Respiratory muscle indices to predict readiness for extubation and weaning from non-invasive support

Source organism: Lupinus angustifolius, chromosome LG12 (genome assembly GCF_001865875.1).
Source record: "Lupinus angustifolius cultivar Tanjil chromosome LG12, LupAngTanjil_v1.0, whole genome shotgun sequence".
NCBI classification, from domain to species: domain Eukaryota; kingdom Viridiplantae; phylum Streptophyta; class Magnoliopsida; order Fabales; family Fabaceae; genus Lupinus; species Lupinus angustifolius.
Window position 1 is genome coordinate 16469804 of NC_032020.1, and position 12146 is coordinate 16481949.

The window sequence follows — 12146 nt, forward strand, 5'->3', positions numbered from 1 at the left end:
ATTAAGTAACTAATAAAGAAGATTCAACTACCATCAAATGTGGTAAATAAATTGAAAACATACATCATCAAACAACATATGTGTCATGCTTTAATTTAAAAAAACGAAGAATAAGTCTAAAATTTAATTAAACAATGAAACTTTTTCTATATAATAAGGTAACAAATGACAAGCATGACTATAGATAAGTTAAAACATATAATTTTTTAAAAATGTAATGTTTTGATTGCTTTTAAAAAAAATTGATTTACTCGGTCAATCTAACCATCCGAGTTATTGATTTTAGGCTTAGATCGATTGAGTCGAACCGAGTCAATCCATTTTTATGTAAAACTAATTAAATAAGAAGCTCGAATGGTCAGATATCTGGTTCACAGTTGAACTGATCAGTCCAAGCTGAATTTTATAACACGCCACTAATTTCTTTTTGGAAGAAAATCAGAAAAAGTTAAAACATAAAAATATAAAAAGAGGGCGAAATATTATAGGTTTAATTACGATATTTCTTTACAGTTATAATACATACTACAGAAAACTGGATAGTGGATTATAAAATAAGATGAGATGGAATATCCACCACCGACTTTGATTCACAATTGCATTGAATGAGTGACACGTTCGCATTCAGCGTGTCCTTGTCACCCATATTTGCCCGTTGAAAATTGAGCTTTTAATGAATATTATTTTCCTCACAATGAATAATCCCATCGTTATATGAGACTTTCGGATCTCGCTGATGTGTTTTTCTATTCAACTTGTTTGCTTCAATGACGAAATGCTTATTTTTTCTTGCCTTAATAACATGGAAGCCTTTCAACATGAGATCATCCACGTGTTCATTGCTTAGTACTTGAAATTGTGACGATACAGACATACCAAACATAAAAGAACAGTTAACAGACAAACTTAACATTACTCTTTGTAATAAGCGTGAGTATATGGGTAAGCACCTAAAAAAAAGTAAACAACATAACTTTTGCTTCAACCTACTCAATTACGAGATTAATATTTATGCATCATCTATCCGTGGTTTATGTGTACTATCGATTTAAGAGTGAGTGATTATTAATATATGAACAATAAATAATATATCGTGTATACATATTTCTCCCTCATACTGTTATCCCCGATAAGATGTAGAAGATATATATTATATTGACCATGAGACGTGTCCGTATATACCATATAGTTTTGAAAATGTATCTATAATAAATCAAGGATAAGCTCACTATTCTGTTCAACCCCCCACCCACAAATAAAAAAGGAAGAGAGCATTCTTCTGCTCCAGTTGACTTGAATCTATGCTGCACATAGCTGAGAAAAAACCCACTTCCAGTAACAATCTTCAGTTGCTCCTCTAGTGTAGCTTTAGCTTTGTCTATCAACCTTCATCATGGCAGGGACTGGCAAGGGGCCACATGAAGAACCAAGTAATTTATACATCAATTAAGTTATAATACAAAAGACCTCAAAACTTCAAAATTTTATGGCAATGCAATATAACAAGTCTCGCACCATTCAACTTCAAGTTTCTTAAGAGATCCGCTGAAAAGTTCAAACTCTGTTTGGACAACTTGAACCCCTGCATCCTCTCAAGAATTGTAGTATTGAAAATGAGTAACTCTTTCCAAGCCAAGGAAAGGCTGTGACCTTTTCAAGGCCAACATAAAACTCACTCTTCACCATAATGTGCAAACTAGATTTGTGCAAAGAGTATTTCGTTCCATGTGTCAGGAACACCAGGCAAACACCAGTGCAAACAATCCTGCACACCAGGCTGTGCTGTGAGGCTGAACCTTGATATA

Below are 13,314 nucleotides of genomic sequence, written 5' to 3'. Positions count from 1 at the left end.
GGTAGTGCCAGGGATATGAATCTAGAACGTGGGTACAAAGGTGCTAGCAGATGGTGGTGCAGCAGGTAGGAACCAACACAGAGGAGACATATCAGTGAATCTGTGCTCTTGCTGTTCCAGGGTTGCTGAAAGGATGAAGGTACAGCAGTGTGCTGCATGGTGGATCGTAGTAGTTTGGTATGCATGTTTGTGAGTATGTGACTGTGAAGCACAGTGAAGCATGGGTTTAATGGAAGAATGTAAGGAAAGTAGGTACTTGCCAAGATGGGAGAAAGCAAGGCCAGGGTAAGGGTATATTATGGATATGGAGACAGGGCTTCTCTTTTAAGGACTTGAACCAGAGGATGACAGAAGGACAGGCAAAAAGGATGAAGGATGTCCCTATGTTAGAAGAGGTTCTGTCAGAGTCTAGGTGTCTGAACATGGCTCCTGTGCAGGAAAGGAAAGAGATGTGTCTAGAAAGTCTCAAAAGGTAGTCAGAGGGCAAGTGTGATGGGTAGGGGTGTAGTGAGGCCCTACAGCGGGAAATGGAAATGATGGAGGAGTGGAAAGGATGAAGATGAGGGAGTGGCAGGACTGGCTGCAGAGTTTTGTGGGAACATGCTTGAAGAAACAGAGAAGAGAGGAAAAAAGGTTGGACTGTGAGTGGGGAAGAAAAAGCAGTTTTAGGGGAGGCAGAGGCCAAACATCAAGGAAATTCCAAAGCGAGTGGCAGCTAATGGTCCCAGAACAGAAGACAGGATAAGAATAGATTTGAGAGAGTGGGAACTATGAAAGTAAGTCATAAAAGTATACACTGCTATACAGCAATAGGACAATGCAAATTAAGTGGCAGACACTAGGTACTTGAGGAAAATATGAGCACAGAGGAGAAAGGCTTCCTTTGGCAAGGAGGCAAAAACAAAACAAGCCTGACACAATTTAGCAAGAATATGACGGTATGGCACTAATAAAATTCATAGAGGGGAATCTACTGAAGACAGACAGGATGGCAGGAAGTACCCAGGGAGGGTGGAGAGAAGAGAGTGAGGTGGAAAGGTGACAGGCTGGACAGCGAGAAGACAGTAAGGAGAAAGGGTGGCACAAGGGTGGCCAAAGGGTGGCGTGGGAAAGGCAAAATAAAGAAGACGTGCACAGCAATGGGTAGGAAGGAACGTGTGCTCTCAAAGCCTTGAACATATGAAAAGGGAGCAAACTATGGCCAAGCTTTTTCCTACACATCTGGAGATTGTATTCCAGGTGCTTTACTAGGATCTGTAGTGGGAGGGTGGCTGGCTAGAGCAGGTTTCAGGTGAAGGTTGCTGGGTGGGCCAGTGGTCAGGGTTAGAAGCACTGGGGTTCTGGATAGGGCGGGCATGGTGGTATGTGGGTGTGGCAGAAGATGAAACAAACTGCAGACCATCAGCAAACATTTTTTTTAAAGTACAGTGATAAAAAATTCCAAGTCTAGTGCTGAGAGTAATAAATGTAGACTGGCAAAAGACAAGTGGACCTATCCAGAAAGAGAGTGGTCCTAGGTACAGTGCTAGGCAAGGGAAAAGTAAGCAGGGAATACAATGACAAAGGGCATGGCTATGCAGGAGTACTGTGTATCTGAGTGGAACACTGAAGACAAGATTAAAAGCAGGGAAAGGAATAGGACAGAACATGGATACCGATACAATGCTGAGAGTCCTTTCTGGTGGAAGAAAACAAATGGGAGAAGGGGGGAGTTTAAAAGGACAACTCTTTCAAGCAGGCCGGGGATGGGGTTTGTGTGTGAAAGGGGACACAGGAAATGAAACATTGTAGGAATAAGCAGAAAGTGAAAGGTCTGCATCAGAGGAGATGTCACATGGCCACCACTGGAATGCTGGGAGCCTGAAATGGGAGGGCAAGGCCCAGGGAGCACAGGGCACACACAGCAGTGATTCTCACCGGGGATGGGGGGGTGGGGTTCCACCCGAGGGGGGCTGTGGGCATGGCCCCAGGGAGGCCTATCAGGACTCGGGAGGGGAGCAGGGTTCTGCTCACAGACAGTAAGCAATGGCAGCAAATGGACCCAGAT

Although respiratory muscle indices are not the only predictors of extubation outcome, impaired respiratory muscle function pre-extubation has been assessed as a possible predictor of extubation failure, especially in premature infants that often fail to successfully wean off invasive support.60 Eighteen ventilator-dependent preterm infants with respiratory distress syndrome were studied for 24 h before and after an attempt at extubation. The infants that were successfully extubated had a greater maximal inspiratory force before extubation compared to the ones that failed extubation.61 Dimitriou et al. measured the maximum inspiratory pressure during airway occlusion in 36 infants with a median gestational age of 31 weeks and reported that the 7 infants who failed extubation generated lower maximum inspiratory pressures than the ones who succeeded, but gestational and postnatal age were better predictors of extubation failure.35 Currie et al. measured the TTI in 20 ventilated infants, with a median gestational age of 31 weeks prior to extubation and reported that the five infants that failed extubation had significantly higher values than the successfully extubated infants.36 Bhat et al. in a follow-on study of the same group with 60 infants and a median gestational age of 35 weeks reported that both the invasive diaphragmatic and the non-invasive respiratory muscle TTI were higher in infants who failed extubation but did not perform significantly better in predicting the outcome of extubation than gestational age or birth weight.62 Another study, though, by Dimitriou et al. of 56 preterm infants reported that the TTI of the diaphragm had zero false-positive or false-negative results in predicting extubation outcome.40 These differences could be explained by population characteristics as the study of Bhat et al. included more mature infants with a median gestation of 35 weeks compared to 30 weeks in Dimitriou et al. It is plausible that the reason for extubation failure in more mature infants could be less related to immaturity and impaired muscle function and more to other comorbidities, such as infection or congenital anomalies.